With the terminal you may very easily navigate your computer directories and even access the Internet. In fact it is easier to work with folders and files with the terminal than it is with a Graphical User Interface (GUI - a program where you click the folders in order to open them).

Let's learn the basics of navigating using the terminal.

Identification: user@computer:~$

First comes first. For you to navigate, you should know where you are. Have you ever noticed that text that start each new line in the terminal and you cannot delete? That is the identification of the current user, of the current computer and of the current folder. This is very important because, as you'll learn, using the terminal you can actually use different users, different computers and, of course, different folders.

Let's go for an example: say the user is "joe", the computer name (the computer name is set during installation process) is "compute" and that he is now in the folder /home/jose/Documents/. Terninal will look like this:


The tilde symbol "~" means the home folder of the current current user. If the user is in the folder /var/www, terminal will look like this:


When you're using terminal and want to know where you are, simply check the path after the colon.

The dollar symbol $ indicates you are using a regular user. The hash symbol #, would indicate you are using the super user, or "root". So, when you find a tutorial saying something like this:

root@computer:/home/user/# apt-get install hex-a-hop

Notice the hash symbol! It means this command must be used as root. You can use the sudo program to act as super user (sudo = su [super user] do [act, do something]).

user@computer:~/$ sudo apt-get install hex-a-hop


There are some basic commands to navigate using the terminal. Here are some of them:

cd : used to enter a directory, examples: access the "Documents" folder that is inside the current folder:

user@computer:~/$ cd Documents

Access the same folder using its full path. Notice that when you place a "/" before the first folder you mean that you are indicating the full path, the path from the root directory.

user@computer:~/$ cd /home/user/Documents

Access the "texts" folder inside Documents folder which is in the current folder. :

user@computer:~/$ cd Documents/texts

Notice you don't need to enter a folder first to enter an inner folder afterwards. You may simply give the path.

Leave the current folder and go back to home:

user@computer:~/$ cd 

Go back to the the parent directory of the current directory:

user@computer:~/$ cd ..

Go back two parent directories:

user@computer:~/$ cd ../..

Check the content of the directory. It would be no use navigate if you cannot see what is in the folder. Here comes the ls command (ls = list)

user@computer:~/$ ls

You may list the content of other folders as well, giving ls the path of the folder you want to list. This will not change your current directory, but will show the contents of the other folder:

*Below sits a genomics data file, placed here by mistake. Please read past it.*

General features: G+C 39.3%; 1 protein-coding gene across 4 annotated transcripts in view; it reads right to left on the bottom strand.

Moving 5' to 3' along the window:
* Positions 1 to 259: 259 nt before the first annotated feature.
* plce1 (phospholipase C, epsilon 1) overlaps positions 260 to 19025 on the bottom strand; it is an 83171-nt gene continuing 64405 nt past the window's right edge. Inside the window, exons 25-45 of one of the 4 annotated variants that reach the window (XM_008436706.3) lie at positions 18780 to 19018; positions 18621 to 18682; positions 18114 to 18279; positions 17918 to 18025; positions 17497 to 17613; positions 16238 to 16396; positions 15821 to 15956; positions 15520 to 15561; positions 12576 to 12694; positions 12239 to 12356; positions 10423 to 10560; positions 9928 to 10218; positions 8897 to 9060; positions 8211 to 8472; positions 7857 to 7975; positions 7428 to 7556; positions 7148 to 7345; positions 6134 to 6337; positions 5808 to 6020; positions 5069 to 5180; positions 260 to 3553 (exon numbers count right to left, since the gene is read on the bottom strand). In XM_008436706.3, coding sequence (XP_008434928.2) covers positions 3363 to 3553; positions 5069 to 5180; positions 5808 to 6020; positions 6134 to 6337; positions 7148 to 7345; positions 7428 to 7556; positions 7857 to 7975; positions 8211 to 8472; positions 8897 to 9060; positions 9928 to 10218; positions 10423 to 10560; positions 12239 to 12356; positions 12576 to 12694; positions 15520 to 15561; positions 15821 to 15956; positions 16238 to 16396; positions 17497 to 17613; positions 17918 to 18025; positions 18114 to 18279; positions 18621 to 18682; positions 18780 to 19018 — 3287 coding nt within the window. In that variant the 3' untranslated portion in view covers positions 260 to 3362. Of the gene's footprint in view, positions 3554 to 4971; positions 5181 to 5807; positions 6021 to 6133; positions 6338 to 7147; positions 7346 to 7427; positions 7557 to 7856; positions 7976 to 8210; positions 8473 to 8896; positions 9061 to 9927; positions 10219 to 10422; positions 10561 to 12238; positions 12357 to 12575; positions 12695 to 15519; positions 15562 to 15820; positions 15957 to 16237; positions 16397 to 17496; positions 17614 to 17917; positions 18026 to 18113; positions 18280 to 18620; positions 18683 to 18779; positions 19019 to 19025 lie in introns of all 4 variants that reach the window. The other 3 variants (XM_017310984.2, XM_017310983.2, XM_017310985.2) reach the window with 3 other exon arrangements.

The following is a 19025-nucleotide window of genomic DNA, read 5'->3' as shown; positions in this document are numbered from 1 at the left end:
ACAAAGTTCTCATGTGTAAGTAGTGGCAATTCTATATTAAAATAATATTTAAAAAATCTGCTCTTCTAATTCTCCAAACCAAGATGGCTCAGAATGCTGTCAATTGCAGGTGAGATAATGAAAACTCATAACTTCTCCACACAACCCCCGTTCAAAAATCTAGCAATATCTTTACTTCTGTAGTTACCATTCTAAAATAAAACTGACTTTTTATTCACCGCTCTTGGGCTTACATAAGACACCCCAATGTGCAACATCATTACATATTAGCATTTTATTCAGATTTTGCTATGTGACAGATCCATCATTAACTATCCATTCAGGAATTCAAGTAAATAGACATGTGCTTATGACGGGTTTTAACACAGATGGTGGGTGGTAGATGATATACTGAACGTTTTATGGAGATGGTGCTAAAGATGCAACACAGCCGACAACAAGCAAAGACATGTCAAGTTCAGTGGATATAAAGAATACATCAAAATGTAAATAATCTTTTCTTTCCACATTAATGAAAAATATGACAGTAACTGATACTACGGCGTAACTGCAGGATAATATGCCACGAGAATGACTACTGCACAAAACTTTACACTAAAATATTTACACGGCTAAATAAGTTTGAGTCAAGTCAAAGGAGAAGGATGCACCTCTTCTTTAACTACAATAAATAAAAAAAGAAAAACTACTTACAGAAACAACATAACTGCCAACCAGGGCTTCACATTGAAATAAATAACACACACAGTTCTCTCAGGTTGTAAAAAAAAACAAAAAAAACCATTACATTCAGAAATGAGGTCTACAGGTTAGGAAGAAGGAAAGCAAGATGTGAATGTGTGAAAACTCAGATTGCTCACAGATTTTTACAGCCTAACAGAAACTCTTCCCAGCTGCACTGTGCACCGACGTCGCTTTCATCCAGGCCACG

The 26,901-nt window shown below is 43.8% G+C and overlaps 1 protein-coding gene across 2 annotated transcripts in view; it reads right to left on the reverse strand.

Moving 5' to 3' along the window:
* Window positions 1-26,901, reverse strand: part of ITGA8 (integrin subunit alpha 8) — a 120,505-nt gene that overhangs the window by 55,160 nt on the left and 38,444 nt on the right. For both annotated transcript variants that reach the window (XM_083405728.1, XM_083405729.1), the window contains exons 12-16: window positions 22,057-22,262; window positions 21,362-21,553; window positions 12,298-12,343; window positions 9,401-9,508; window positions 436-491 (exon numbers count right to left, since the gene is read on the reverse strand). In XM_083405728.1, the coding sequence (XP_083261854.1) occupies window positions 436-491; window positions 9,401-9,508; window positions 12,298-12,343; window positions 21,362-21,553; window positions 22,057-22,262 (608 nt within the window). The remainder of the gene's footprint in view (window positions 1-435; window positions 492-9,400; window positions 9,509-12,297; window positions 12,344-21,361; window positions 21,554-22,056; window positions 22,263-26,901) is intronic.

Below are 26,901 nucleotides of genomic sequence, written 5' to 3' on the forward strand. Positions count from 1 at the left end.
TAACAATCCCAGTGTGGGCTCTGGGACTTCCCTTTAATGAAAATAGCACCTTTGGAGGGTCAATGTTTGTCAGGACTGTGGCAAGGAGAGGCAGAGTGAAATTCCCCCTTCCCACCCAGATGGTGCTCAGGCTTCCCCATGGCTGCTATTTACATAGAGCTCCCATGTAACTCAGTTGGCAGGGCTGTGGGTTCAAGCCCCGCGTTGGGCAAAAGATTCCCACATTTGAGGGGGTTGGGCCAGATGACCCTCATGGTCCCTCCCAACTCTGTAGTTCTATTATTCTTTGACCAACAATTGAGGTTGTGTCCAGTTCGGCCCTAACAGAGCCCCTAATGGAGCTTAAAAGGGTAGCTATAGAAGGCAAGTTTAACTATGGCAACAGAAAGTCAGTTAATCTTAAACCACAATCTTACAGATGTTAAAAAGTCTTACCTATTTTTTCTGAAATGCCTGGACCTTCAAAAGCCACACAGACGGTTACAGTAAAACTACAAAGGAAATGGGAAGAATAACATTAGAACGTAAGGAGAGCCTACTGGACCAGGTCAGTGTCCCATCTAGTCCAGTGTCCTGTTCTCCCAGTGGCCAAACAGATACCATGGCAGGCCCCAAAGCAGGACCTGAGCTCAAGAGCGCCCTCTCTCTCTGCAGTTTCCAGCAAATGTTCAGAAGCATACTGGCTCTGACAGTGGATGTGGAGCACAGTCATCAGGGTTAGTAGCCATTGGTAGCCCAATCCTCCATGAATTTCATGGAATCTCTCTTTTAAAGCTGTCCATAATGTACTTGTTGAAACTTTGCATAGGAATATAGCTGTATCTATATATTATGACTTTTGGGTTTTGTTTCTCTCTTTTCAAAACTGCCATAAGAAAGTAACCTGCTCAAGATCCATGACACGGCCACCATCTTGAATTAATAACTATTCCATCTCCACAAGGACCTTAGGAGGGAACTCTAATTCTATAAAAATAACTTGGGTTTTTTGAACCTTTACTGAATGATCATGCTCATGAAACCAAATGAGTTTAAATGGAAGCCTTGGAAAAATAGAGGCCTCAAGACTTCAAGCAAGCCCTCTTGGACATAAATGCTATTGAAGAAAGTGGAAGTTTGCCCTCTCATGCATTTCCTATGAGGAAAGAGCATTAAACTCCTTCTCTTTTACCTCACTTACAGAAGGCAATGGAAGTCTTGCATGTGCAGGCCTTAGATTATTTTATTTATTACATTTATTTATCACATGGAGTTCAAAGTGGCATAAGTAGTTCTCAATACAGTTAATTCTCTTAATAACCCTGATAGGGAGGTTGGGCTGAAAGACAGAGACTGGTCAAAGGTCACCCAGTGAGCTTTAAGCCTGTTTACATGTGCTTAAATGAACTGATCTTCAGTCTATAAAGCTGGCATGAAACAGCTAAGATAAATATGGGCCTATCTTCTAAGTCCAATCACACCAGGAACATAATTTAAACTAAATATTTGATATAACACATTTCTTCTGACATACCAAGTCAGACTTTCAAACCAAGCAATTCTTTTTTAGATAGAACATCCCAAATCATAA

user@computer:~/$ ls /var/www/

You can list contents and their permissions.

user@computer:~/$ ls -l And of course, list the contents and permissions of another folder: user@computer:~/$ ls -l /var/www/

You can also filter the results of your listing. Sometimes there are simply way too much results for you to check manually. Simply give a part of the name you want to find and use these two special chars:

*means any characters, any number of them
?means any character, only one

Let's go to some examples:

List only files with the extension ".odt"

user@computer:~/$ ls *.odt

List only files with the name "important" with any extension:

user@computer:~/$ ls important.???
Jutsu ls

The technique you just learned will give you much power. Consider this: You want to list all .odt files in both folders "Documents" and "Downloads"

user@computer:~/$ ls Do*s/*.odt

Or you want to find all png images in any folder in the current directory

user@computer:~/$ ls */*.png

And here is a bonus: if you place a "-R" after the command, ls will list recursively (meaning it will also list the contents of any folder found inside the given folders). So, if you want to list everything inside everything a folder contains, use a "-R". You will need a new kind of filter though. Use "grep". Simply place a pipe grep after the command ( |grep) followed by the term you want to filter by.

Let's list all .odt files of our entire system:

user@computer:~/$ ls / -R | grep .odt

How to access folders with composed names (with spaces)?

Have you noticed that when you try to use the command cd with a folder that has a space in its name it doesn't work?

user@computer:~/$ cd important folder/

Terminal answers that "important" folder does not exist. The space indicates, in terminal, that the name is over. We need to tell terminal that this time the space will not mean the end of the name. Use a "\" before the space to tell that the next space means only a space:

user@computer:~/$ cd important\ folder/

I am lost! Where am I?

If the terminal you are using is not showing the path you are in, you can use the command pwd (Present Working Directory) to find out where you are:

user@computer:~/$ pwd

Terminal will show you the current folder.

These commands may be very useful for a basic navigation. Get used to them and then try to learn some more advanced techniques. You will soon realize terminal will make your life a lot easier.